But the height of indignation and irreverence was reached by a worshipper who wrote on a panel in one of the pews in Salem church, as follows:
"Could poor King David but for once
To Salem church repair,
And hear his psalms thus warbled out,
Good Lord, how he would swear,
But could St. Paul but just pop in,
From higher scenes abstracted,
And hear his gospel now explained,
By heavens, he'd run distracted."
Hildreth tells us that in 1794 there was not a single violin in the Marietta garrison, while a few years later nearly every keel boat and barge on the western water carried one or more fiddles, and every night the men amused themselves with a hornpipe on the deck of the boat or by camp fire. The practice was no doubt introduced by the French boatmen from Kaskaskia, who were always fond of the dance and the music of the viol.
A pretty good substitute was, however, found on these joyous occasions in the voice of an elderly man who had been a sailor in his youth and was familiarly known by the name of Uncle Sam. He was fond of a dram and with the aid of the enlivening beverage would keep up a strain of fine vocal music the whole night. When toward daylight he became a little drowsy, a kind word and another glass set all right again. He oftener tired out the dancers than they him."
In our own "Belle Pre" or "Beautiful Valley," Farmers' Castle was erected in 1789, and in the following summer Rev. Daniel Story, the chaplain of the Ohio Company, preached once in four weeks. Col. Ebenezer Battelle, a man finely educated, was made religious instructor, and kept up the meetings on the other three Sundays.
Although there must have been music in the old block house in the enclosure, we have no records of any, as far as I have been able to ascertain, other than that of the drum, the church bell of war, beaten by sixteen-year-old Ebenezer Battelle, Jr.
In 1802 a religious society was formed, and William Browning, Judge Foster and Perley Howe were appointed a committee to collect subscriptions for a church. The members of this committee were very efficient in this line or else the people were more than generous, for history tells us that when the church on the bluff was completed they reported an excess over the amount expended of twelve shillings, nine pence, which was laid aside for current expenses.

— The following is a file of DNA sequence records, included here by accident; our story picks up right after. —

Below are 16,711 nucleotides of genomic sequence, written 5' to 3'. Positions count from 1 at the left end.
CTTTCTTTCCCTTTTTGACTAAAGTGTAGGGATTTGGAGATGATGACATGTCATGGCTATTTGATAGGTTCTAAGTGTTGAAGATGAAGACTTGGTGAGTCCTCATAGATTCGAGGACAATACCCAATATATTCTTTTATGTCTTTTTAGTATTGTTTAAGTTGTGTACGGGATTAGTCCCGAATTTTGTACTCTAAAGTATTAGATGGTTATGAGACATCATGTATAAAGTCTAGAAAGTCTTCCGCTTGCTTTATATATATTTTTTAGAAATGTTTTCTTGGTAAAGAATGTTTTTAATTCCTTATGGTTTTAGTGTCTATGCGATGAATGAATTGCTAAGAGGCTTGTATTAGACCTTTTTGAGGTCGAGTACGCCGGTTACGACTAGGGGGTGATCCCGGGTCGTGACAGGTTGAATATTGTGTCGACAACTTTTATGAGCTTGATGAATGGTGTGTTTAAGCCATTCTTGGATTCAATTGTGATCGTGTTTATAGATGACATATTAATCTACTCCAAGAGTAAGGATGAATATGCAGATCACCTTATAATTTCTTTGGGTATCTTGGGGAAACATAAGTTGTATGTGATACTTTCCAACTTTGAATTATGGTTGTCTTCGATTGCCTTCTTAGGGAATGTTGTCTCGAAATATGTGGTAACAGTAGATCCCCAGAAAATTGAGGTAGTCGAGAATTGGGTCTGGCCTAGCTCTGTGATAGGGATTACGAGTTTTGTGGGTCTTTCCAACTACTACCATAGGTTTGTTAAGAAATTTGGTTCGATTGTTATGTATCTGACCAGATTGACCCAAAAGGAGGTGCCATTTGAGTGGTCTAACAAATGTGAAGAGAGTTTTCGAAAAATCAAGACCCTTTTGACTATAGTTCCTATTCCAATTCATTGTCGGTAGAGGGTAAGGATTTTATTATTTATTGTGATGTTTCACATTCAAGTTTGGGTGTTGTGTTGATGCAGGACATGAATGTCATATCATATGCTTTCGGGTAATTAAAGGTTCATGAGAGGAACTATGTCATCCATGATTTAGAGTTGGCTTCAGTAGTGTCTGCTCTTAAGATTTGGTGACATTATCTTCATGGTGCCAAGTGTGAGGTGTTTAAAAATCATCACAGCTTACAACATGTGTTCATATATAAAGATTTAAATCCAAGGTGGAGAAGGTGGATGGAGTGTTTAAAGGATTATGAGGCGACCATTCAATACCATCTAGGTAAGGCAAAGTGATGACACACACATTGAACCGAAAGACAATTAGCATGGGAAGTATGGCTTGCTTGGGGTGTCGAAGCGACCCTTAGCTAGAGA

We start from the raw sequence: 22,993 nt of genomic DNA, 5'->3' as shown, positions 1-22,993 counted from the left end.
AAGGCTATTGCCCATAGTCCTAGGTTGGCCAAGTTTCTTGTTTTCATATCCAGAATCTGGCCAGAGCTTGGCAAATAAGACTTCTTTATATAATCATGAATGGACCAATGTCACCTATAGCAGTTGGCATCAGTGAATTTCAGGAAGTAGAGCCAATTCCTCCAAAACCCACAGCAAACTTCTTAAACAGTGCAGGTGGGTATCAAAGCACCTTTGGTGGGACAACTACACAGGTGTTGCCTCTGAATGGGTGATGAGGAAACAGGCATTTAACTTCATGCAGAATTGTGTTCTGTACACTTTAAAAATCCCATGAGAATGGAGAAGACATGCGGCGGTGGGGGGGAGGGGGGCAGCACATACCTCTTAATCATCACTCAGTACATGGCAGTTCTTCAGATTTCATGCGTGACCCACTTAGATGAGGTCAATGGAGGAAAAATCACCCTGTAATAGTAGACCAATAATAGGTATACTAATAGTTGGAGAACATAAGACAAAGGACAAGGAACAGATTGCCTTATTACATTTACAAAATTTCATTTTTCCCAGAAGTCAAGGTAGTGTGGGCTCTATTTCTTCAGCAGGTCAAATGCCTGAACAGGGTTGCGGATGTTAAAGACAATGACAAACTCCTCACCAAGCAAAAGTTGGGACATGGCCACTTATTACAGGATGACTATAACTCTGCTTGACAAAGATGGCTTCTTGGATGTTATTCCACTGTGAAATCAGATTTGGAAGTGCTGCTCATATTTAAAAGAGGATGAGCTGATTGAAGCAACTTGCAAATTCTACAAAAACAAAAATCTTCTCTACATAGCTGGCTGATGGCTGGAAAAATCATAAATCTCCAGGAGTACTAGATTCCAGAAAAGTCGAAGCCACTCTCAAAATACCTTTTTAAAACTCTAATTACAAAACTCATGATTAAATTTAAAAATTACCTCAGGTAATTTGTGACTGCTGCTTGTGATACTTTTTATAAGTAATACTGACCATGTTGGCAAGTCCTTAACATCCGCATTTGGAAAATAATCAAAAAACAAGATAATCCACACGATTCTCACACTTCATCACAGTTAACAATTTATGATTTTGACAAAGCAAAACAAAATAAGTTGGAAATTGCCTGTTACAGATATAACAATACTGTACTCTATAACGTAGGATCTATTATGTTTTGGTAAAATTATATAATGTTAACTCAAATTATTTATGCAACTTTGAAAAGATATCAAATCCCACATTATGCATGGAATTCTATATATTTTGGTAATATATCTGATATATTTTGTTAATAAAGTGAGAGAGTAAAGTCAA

At this time Rev. Samuel P. Robbins was hired to preach one Sunday during the month, and Isaac Pierce, Daniel Loring and Nathaniel Cushing were requested to read sermons on the other three Sundays. Deacon Miles and Col. Putnam were appointed to pray, and Perley Howe was made sexton and leader of the singing.
Shall I tell you the story of a Sabbath in one family (which was typical of all), handed down from generation to generation, as an incentive for church attendance and punctuality?
There is none of the breathless hurry of our modern Lord's Day in the little plank house on the river, but the family waken in the morning to the holy Sabbath calm.
The preparations for this day of rest and worship were begun at six o'clock on Saturday evening. The river flows gently on, a sweetly, lingering, melodious accompaniment to the notes of the sweet-voiced songsters of the forest. A simple breakfast over, the old ox cart is brought to the door, a keg of water from the well (the only one in the settlement at the time) is placed therein, together with gourds for drinking and then upon splint-bottomed chairs, the mother and children take their places. Close beside the cart the father walks, his musket upon his shoulder, ready to protect the little flock as they proceed through the rough hewn road of the forest.